Pictured (L-R) above are Hydaker-Wheatlake employees who played a lead role in gathering materials for Michigan’s “Partners for Power” project in Guatemala: Craig Felos, Kevin Hills, Dan Nelson, Steve Hooker, and Rich Langworthy (not pictured).
A 40-foot container filled with transformers, fuse cutouts, wire, tooling and other hardware needed to bring electricity to the village of Buena Vista, Guatemala, was shipped on Aug. 20 by Wolverine Power Cooperative.
Weighing 18,000 pounds, the huge box is expected to arrive in Guatemala on Oct. 10 in readiness for the arrival of 12 Michigan electric co-op employees who will build the power distribution system in early November. “It actually will take seven weeks from the date the box was picked up to reach its final destination,” says Klint Weaver, a Wolverine project manager. “It has to be driven to Louisiana, where it goes through U.S. customs and waits until a container ship is available. Once it’s loaded on the ship, it takes several weeks to transport and then goes through Guatemalan customs.”
Some of the challenges to coordinating the materials needed for this unique project were the language barrier, and the short time table, Weaver adds. “By the time we received the material list we only had six to eight weeks to gather everything, manifest it, pack it, and be ready for shipment so that we could have the materials there in time for the project to begin.”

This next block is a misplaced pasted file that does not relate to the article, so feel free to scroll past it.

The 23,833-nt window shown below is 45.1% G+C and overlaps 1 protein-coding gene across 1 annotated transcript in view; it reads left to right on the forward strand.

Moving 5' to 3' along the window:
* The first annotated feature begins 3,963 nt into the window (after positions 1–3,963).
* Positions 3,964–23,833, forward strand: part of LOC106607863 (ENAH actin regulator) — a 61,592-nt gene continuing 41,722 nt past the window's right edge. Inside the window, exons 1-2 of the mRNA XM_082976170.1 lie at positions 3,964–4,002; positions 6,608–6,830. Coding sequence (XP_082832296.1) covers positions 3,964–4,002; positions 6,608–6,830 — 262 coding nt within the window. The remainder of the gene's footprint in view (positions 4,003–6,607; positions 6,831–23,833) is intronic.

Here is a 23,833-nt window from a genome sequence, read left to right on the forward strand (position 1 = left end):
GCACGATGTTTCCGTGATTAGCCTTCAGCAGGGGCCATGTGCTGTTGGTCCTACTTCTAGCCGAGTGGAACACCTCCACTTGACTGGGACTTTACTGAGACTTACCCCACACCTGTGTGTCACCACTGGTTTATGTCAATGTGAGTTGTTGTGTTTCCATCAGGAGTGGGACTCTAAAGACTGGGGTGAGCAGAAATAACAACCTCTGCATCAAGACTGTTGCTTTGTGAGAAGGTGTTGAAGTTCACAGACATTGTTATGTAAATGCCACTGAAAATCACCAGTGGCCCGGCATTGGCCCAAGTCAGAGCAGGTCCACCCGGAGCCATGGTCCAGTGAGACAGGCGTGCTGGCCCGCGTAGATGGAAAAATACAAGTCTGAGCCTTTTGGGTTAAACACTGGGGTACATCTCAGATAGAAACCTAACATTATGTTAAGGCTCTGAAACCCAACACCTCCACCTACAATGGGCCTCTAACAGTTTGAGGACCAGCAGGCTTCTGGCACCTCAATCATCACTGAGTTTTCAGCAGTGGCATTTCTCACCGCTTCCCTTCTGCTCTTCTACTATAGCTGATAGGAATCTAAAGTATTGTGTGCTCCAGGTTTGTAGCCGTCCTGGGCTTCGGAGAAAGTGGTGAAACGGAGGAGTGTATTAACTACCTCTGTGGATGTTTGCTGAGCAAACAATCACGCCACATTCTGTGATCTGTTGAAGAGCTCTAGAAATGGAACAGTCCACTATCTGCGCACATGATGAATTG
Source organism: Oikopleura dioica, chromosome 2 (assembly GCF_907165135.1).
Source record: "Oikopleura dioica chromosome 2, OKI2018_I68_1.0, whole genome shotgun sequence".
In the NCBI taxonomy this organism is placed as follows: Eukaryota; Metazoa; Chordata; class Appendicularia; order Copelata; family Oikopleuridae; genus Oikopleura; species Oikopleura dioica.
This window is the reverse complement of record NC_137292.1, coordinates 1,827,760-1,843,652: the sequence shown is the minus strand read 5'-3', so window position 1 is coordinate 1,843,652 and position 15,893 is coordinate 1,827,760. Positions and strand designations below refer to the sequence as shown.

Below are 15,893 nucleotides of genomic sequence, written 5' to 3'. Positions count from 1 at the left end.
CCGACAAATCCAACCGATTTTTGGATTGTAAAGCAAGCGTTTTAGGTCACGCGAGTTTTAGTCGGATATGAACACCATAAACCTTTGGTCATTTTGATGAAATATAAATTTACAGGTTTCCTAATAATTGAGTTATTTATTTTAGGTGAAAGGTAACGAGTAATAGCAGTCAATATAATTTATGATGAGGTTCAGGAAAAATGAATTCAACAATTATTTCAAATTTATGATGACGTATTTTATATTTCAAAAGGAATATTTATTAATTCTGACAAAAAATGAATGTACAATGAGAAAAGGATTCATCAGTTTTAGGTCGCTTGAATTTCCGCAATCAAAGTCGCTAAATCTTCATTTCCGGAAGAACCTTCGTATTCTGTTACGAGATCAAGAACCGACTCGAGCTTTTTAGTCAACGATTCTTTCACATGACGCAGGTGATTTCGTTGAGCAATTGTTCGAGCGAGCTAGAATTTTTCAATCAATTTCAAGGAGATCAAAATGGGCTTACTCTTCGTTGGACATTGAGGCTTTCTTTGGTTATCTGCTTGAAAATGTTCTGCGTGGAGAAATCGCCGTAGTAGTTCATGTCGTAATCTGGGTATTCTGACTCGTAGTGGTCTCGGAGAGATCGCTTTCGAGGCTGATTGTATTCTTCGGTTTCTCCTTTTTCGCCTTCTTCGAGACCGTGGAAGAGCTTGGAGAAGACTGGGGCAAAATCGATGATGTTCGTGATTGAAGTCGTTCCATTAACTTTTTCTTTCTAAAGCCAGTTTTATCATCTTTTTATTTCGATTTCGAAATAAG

The supplies were donated by RESCO, Wolverine Power Cooperative, Great Lakes Energy Cooperative, and the Hydaker-Wheatlake Co. “Hydaker-Wheatlake also assisted with gathering, packaging, storing and loading the materials so we could get them shipped out in time for the project,” Weaver says. The total cost for materials and tools is about $48,000 and doesn’t include the shipping cost.
A briefing team staffed by Dan King, MECA safety instructor; Matt Monroe, Wolverine safety coordinator; Kevin Evans, Great Lakes engineering analyst; and Jim Carpenter, Cherryland Electric line superintendent traveled to Guatemala earlier this summer to inspect the site and assess the materials needed to build about 3 miles of primary and 1 mile of secondary line over the steep terrain. An eight-man crew from Great Lakes Energy, HomeWorks Tri-County, Cherryland Electric co-ops, alongside two members of the original briefing team, will return to Guatemala this fall to complete the project. Building these lines means battling harsh jungle conditions and traveling one-lane dirt roads to connect the new lines to an existing grid.
The team’s work means the people in this village will now have things like indoor plumbing and getting water without pumping it by hand from a well, King says. Electricity will also greatly benefit the local school, and give the people future options, such as building a medical facility.
The Michigan project’s theme is “Partners For Power,” a partnership with NRECA International Foundation, which has helped provide people in developing countries with access to safe, reliable, affordable electricity for over 45 years. Visit meca.coop to learn more about this special project and help “light the way” in Guatemala by making a donation (all funding for these programs comes from donations).